Foreign students urge Taiwan to better promote itself as China rises

2017/11/30 16:40:35 fontsize-small fontsize-default fontsize-big
CNA editor-in-chief Jay Chen (陳正杰) welcoming a group of foreign students.

CNA editor-in-chief Jay Chen (陳正杰) welcoming a group of foreign students.

Taipei, Nov. 30 (CNA) A group of foreign students in Taipei on Thursday called on Taiwan to do more to promote itself internationally, particularly in view of China's growing power in the world.

Farrah Burrell, an American student at Tamkang University's (TKU) Department of Diplomacy and International Relations (淡江大學), told CNA that many of her countrymen do not even know about Taiwan's existence.

"When I told them I was coming to Taiwan, they said 'Thailand,'" Burrell related.

Furthermore, most of those who know where Taiwan is located think it is part of the People's Republic of China (PRC), said Burrell, one of 64 foreign students from TKU's Department of Diplomacy and International Relations who visited CNA Thursday .

Burrell said she had to explain to her compatriots that Taiwan, officially named the Republic of China, is an independent, Mandarin-speaking country.

More American companies should consider setting up business in Taiwan, which is a safe country, she said.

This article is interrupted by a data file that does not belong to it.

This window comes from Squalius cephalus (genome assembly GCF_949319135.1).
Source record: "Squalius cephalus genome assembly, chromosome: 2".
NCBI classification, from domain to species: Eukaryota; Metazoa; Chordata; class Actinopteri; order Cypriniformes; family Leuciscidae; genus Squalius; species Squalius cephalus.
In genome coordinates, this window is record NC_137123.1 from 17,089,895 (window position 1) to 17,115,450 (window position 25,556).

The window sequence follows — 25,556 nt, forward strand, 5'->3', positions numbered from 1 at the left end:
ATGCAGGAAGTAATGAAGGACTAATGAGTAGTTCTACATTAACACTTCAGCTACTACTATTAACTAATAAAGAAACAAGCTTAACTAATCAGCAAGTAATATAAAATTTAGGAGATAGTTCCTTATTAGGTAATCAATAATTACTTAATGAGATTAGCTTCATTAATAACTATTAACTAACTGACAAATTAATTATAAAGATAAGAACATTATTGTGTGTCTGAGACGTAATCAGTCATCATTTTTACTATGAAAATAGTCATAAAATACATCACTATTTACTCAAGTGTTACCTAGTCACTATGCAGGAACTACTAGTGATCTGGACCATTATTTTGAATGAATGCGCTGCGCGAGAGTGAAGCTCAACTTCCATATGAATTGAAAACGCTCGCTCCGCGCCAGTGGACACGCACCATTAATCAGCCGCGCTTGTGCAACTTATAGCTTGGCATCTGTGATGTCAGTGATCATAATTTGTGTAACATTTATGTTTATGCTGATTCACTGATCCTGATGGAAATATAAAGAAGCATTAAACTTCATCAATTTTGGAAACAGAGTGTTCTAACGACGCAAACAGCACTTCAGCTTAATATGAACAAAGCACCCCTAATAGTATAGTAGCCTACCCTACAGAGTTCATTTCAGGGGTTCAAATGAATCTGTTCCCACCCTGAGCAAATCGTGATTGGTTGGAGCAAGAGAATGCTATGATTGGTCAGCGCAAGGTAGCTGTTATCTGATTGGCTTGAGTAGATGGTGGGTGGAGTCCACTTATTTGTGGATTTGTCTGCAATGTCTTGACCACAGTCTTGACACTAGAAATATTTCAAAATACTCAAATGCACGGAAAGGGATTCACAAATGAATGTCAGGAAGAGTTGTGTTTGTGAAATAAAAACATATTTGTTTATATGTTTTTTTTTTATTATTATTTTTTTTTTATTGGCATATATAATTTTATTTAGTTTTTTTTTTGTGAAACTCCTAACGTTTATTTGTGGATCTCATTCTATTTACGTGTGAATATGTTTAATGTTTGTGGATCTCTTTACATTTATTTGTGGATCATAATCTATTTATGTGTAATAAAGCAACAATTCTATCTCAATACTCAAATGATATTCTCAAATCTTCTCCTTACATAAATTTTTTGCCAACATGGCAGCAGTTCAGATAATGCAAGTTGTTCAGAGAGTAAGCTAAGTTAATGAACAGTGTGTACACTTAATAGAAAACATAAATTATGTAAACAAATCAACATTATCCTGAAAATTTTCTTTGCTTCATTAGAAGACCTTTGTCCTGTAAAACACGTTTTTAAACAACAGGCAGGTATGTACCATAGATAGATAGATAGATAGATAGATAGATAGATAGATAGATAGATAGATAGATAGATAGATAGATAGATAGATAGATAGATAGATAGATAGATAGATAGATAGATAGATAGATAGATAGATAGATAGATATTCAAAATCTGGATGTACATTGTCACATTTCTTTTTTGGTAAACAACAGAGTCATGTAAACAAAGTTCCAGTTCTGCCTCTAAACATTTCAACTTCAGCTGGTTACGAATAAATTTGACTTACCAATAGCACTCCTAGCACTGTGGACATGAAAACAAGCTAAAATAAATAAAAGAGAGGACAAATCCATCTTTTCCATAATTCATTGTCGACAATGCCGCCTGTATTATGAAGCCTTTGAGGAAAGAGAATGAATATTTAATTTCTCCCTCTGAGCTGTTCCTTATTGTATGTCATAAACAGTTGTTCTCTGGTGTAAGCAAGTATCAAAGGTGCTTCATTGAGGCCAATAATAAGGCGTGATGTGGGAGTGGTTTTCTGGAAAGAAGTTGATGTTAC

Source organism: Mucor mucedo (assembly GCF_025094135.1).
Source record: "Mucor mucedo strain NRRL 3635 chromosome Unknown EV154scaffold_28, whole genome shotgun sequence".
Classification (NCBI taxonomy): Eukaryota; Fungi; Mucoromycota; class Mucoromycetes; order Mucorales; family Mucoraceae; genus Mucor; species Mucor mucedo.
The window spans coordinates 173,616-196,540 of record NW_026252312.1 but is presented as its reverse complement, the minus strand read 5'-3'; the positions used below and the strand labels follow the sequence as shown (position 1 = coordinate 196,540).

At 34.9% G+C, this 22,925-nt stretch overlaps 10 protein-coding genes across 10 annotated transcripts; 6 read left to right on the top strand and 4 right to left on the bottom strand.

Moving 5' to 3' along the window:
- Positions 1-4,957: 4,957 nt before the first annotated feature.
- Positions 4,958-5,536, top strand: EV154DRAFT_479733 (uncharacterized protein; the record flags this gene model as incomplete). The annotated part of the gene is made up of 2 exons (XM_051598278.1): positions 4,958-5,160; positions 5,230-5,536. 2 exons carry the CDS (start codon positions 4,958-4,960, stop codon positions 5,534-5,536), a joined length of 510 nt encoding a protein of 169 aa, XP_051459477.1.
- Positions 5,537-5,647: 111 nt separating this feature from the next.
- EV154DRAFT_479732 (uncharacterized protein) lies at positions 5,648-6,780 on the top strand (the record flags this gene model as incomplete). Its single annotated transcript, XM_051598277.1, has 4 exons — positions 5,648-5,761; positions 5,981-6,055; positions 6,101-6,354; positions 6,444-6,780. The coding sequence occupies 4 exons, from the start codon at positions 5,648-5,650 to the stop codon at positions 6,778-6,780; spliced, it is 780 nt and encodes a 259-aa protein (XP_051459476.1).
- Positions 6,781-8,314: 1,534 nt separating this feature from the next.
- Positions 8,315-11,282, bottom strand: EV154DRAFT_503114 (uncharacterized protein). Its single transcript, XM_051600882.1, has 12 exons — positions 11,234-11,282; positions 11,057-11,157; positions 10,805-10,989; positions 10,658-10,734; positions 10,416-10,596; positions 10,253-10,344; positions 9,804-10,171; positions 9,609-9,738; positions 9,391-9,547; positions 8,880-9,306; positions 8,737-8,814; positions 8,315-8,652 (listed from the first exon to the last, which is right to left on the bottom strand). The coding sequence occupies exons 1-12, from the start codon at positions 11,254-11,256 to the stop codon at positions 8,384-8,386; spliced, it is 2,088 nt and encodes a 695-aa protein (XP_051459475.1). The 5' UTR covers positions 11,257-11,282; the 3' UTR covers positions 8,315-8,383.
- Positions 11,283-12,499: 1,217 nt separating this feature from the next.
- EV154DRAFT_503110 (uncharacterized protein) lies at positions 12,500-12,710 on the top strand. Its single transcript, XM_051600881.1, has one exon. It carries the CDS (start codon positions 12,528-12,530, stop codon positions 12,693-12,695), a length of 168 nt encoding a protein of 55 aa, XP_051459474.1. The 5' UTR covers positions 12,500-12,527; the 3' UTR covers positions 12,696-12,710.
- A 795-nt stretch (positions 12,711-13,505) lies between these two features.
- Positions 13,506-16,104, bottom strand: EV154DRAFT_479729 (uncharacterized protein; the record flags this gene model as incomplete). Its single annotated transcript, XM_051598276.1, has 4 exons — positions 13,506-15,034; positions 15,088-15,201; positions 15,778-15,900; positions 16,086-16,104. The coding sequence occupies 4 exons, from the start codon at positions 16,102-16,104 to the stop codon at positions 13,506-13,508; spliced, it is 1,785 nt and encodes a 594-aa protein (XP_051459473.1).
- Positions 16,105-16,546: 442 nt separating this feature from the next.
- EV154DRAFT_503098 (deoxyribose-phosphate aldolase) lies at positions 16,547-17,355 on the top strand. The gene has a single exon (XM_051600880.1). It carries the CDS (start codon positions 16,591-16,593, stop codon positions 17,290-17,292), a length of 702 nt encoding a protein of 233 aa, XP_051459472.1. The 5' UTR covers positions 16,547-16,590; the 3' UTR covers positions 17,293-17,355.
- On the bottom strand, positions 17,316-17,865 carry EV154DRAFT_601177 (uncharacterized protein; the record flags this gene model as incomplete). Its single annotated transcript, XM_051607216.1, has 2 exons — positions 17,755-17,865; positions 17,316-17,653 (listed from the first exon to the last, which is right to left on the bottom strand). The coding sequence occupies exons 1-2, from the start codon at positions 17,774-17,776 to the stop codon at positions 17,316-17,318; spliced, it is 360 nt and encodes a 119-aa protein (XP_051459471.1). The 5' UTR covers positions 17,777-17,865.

However, the Taiwan government and Taiwanese news correspondents overseas need to do more to spread information about the country on the global stage, Burrell said.

"More action needs to be done," she said.

Echoing Burrell's views, Jenness Opara of St. Vincent and the Grenadines, one of Taiwan's diplomatic allies, said Taiwan should do more to establish itself internationally.

"From my standpoint, Taiwan's reputation is much better than that of China," Opara said.

With its growing economic strength, China is gradually taking control of the world with its enterprises and thus very few countries have favorable feelings toward China, she said.

Since most countries see Taiwan as part of the PRC, Taiwan should do more to address such misunderstandings and make it clear to the world that it is a democracy, Opara said.

The two women were visiting CNA as part of a group of 64 TKU students from Taiwan, Japan, U.S. Hong Kong, China, France and St. Vincent and the Grenadines, with the aim of gaining a better understanding of Taiwan's media industry.

They were accompanied by Leonard Chao (趙麟), an associate professor at TKU's Department of Diplomacy and International Relations and a former R.O.C. ambassador to Swaziland, and were welcomed by CNA editor-in-chief Jay Chen (陳正杰) and other staff members.

(By Joseph Yeh)
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